Along with Ruby-Throated Hummingbirds, and Rose-Breasted Grosbeaks, glorious green grass has arrived here in the North. We watch our yards grow, note the unevenness of the grass and know it is too early to mow. It is during this annual 2 week threshold where we watch and wait, knowing that waiting to mow is actually good for the yard. It is also a practice we often do in community because for the most part, at least during these 14 days, we may not feel the neighborhood pressure to keep our grass the same height as everyone else. Why? Because everyone is setting aside expectations as we wait for health to come to the yard.
Liminal space can be defined as a place where we are not where we were and not yet where we want to be. Spring is a prime example: no more blizzards, but summer isn’t here. We often live in this space in other areas of our life: unfinished house projects, transitions at work, and transforming relationships. We could also add to list: addictions we have yet to overcome, broken relationships, and physically aging bodies. The liminal space we find ourselves today is not nearly so serious as those I have listed, but it nonetheless paints a picture for us as we look at preventing burnout.
Liminal space is a place of waiting and uncertainty. Perhaps something or someone was broken and has not yet restored. Maybe it is the process of waiting until time passes or treatments to begin to heal wounds. Because of the discomfort, we often want to rush through the liminal space. We feel like we just want to get to the other side of the discomfort because we are pretty sure we will be much happier when we get there. The complexity that accompanies that line of thinking is: if you rush through the liminal space of uncertainty you are never able to be in the present moment and the present moment is really all we have.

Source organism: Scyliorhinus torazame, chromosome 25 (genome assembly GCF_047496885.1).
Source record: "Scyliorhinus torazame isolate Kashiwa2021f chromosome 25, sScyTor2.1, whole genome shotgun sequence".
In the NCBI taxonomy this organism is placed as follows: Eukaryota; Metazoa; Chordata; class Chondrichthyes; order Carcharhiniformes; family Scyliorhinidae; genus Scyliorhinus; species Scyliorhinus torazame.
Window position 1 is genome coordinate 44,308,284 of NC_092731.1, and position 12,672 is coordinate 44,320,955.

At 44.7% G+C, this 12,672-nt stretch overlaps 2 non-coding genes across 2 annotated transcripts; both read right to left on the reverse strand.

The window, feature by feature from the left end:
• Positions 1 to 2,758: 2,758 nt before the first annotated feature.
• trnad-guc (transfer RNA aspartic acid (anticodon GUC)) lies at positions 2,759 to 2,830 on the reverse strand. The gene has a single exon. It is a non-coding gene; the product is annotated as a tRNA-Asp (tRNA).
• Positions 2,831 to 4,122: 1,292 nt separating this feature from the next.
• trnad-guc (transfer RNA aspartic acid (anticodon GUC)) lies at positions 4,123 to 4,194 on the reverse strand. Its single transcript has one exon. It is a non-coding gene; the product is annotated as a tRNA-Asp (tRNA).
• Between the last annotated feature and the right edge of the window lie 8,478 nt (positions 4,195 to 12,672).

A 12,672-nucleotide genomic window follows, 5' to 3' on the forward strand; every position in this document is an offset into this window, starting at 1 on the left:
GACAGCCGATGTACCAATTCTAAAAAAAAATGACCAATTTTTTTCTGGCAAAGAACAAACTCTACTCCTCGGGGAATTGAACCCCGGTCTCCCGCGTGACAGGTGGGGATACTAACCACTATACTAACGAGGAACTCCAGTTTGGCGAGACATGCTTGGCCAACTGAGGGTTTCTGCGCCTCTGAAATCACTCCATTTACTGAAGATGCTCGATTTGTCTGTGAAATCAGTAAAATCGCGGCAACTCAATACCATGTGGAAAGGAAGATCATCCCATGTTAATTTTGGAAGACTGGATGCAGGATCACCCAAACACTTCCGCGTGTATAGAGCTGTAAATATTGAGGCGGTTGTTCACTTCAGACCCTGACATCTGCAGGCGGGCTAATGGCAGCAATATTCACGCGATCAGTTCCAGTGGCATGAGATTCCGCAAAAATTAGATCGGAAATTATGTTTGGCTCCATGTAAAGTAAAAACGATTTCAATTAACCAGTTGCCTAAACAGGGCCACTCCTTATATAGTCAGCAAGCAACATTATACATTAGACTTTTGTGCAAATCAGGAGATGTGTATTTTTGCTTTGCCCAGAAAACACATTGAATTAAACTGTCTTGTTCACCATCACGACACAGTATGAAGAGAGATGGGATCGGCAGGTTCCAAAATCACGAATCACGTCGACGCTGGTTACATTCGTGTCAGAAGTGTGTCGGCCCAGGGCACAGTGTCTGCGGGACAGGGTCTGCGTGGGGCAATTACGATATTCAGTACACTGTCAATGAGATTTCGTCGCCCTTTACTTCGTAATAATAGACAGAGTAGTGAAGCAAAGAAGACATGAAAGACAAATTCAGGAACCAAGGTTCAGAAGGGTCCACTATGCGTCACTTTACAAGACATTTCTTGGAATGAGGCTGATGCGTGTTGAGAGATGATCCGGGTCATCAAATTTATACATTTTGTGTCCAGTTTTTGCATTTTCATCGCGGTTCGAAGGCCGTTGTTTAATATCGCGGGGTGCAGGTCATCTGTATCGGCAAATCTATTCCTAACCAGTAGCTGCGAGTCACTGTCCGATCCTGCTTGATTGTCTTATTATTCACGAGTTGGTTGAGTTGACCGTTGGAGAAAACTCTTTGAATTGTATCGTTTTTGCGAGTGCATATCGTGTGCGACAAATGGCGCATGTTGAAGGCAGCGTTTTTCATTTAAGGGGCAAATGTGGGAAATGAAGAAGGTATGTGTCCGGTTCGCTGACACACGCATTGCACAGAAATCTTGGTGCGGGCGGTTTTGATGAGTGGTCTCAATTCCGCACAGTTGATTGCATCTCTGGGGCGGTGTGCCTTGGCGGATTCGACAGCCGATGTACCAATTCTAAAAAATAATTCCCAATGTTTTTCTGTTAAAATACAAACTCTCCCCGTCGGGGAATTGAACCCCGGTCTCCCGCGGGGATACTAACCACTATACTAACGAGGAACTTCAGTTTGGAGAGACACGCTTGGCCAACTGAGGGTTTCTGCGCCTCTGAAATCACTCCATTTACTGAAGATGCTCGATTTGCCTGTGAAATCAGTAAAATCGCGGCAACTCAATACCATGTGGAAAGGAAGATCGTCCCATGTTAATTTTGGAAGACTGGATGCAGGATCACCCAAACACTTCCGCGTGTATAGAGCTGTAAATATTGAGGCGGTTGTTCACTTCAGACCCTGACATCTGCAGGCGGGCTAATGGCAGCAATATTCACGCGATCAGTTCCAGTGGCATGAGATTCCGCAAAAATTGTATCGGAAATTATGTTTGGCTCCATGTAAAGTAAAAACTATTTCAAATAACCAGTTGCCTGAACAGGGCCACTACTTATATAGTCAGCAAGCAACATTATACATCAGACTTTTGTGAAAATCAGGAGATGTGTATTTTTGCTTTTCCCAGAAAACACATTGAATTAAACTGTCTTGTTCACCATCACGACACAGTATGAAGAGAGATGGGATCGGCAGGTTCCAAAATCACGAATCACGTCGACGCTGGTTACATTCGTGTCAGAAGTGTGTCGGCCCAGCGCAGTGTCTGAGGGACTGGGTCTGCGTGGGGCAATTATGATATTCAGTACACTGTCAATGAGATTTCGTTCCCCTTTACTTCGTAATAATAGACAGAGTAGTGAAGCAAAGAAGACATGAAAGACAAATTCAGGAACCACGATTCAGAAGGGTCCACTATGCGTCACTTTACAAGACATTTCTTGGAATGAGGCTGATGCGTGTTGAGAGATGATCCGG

“Be here now.” ~ Ram Dass
The present moment is where we touch our creativity, make good decisions, have agency for moving forward in the world. It is the place in our brain that helps us better interpret the emotions we feel, and reminds our reward center that a glass of wine is fine, but the whole bottle is not the best idea. This present moment is an important key in our pursuit of stress hardiness.
This weekend, when you hear the mowers roar to life, summer will be on its way. Use that neighborhood rumble as a time to consider this: Right now, in which areas of life do I experience a place of threshold? What uncertainty does it bring? How does staying in the present help me navigate this liminal space? Take a few moments and journal your answers and share with a friend.
Practice staying in the present.
Create the weekend you want to experience,